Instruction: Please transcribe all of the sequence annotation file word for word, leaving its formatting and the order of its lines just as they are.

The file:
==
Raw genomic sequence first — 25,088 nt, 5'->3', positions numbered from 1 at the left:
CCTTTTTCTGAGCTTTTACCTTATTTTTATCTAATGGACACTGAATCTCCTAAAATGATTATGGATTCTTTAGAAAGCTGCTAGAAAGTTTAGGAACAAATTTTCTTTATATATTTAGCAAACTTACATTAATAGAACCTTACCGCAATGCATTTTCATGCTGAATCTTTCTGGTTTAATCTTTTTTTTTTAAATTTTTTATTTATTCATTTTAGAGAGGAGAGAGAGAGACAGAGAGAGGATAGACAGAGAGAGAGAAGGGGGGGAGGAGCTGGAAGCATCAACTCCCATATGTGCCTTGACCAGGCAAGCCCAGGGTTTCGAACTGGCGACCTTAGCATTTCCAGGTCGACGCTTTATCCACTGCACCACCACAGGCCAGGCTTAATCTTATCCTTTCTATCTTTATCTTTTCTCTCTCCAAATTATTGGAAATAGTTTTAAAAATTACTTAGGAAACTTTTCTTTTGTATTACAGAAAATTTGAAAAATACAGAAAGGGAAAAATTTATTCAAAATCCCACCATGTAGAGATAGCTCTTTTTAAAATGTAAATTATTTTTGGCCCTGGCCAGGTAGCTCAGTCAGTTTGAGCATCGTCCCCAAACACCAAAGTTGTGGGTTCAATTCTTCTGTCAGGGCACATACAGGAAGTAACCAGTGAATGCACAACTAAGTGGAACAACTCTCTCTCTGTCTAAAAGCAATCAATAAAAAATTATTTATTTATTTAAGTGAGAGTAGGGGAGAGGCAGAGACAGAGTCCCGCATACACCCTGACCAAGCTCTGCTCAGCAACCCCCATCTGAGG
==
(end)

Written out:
Raw genomic sequence first — 25,088 nt, 5'->3', positions numbered from 1 at the left:
CCTTTTTCTGAGCTTTTACCTTATTTTTATCTAATGGACACTGAATCTCCTAAAATGATTATGGATTCTTTAGAAAGCTGCTAGAAAGTTTAGGAACAAATTTTCTTTATATATTTAGCAAACTTACATTAATAGAACCTTACCGCAATGCATTTTCATGCTGAATCTTTCTGGTTTAATCTTTTTTTTTTAAATTTTTTATTTATTCATTTTAGAGAGGAGAGAGAGAGACAGAGAGAGGATAGACAGAGAGAGAGAAGGGGGGGAGGAGCTGGAAGCATCAACTCCCATATGTGCCTTGACCAGGCAAGCCCAGGGTTTCGAACTGGCGACCTTAGCATTTCCAGGTCGACGCTTTATCCACTGCACCACCACAGGCCAGGCTTAATCTTATCCTTTCTATCTTTATCTTTTCTCTCTCCAAATTATTGGAAATAGTTTTAAAAATTACTTAGGAAACTTTTCTTTTGTATTACAGAAAATTTGAAAAATACAGAAAGGGAAAAATTTATTCAAAATCCCACCATGTAGAGATAGCTCTTTTTAAAATGTAAATTATTTTTGGCCCTGGCCAGGTAGCTCAGTCAGTTTGAGCATCGTCCCCAAACACCAAAGTTGTGGGTTCAATTCTTCTGTCAGGGCACATACAGGAAGTAACCAGTGAATGCACAACTAAGTGGAACAACTCTCTCTCTGTCTAAAAGCAATCAATAAAAAATTATTTATTTATTTAAGTGAGAGTAGGGGAGAGGCAGAGACAGAGTCCCGCATACACCCTGACCAAGCTCTGCTCAGCAACCCCCATCTGAGG